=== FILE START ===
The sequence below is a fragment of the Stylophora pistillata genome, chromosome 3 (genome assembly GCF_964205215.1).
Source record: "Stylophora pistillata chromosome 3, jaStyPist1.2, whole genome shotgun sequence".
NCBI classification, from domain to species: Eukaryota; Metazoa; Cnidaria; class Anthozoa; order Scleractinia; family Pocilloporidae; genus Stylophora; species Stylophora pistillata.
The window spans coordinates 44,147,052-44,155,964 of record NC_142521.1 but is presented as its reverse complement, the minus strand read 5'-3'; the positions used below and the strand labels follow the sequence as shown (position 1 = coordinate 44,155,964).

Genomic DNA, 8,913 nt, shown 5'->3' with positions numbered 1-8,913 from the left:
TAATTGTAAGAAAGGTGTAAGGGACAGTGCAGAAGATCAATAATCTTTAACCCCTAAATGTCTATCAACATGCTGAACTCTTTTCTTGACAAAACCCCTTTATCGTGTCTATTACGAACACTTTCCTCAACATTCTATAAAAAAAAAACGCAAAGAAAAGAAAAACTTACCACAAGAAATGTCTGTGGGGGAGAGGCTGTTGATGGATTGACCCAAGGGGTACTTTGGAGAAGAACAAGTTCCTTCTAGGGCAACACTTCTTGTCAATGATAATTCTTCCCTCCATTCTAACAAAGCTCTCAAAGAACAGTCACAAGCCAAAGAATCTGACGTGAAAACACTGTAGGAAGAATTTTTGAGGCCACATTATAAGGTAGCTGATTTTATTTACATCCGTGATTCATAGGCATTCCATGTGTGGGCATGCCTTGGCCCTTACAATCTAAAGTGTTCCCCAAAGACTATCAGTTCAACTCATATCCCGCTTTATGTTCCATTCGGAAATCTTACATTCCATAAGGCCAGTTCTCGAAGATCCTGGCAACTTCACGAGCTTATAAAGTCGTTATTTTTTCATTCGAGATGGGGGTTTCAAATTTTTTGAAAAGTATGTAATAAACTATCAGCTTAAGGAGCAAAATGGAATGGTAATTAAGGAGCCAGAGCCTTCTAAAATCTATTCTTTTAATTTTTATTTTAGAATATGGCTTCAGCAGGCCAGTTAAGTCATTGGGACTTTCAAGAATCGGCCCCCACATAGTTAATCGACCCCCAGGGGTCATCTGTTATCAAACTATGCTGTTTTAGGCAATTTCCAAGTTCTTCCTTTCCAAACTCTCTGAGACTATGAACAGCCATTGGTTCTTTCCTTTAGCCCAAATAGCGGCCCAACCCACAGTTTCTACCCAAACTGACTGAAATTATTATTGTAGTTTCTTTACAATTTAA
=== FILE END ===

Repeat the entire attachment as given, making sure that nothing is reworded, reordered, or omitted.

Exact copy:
The sequence below is a fragment of the Stylophora pistillata genome, chromosome 3 (genome assembly GCF_964205215.1).
Source record: "Stylophora pistillata chromosome 3, jaStyPist1.2, whole genome shotgun sequence".
NCBI classification, from domain to species: Eukaryota; Metazoa; Cnidaria; class Anthozoa; order Scleractinia; family Pocilloporidae; genus Stylophora; species Stylophora pistillata.
The window spans coordinates 44,147,052-44,155,964 of record NC_142521.1 but is presented as its reverse complement, the minus strand read 5'-3'; the positions used below and the strand labels follow the sequence as shown (position 1 = coordinate 44,155,964).

Genomic DNA, 8,913 nt, shown 5'->3' with positions numbered 1-8,913 from the left:
TAATTGTAAGAAAGGTGTAAGGGACAGTGCAGAAGATCAATAATCTTTAACCCCTAAATGTCTATCAACATGCTGAACTCTTTTCTTGACAAAACCCCTTTATCGTGTCTATTACGAACACTTTCCTCAACATTCTATAAAAAAAAAACGCAAAGAAAAGAAAAACTTACCACAAGAAATGTCTGTGGGGGAGAGGCTGTTGATGGATTGACCCAAGGGGTACTTTGGAGAAGAACAAGTTCCTTCTAGGGCAACACTTCTTGTCAATGATAATTCTTCCCTCCATTCTAACAAAGCTCTCAAAGAACAGTCACAAGCCAAAGAATCTGACGTGAAAACACTGTAGGAAGAATTTTTGAGGCCACATTATAAGGTAGCTGATTTTATTTACATCCGTGATTCATAGGCATTCCATGTGTGGGCATGCCTTGGCCCTTACAATCTAAAGTGTTCCCCAAAGACTATCAGTTCAACTCATATCCCGCTTTATGTTCCATTCGGAAATCTTACATTCCATAAGGCCAGTTCTCGAAGATCCTGGCAACTTCACGAGCTTATAAAGTCGTTATTTTTTCATTCGAGATGGGGGTTTCAAATTTTTTGAAAAGTATGTAATAAACTATCAGCTTAAGGAGCAAAATGGAATGGTAATTAAGGAGCCAGAGCCTTCTAAAATCTATTCTTTTAATTTTTATTTTAGAATATGGCTTCAGCAGGCCAGTTAAGTCATTGGGACTTTCAAGAATCGGCCCCCACATAGTTAATCGACCCCCAGGGGTCATCTGTTATCAAACTATGCTGTTTTAGGCAATTTCCAAGTTCTTCCTTTCCAAACTCTCTGAGACTATGAACAGCCATTGGTTCTTTCCTTTAGCCCAAATAGCGGCCCAACCCACAGTTTCTACCCAAACTGACTGAAATTATTATTGTAGTTTCTTTACAATTTAA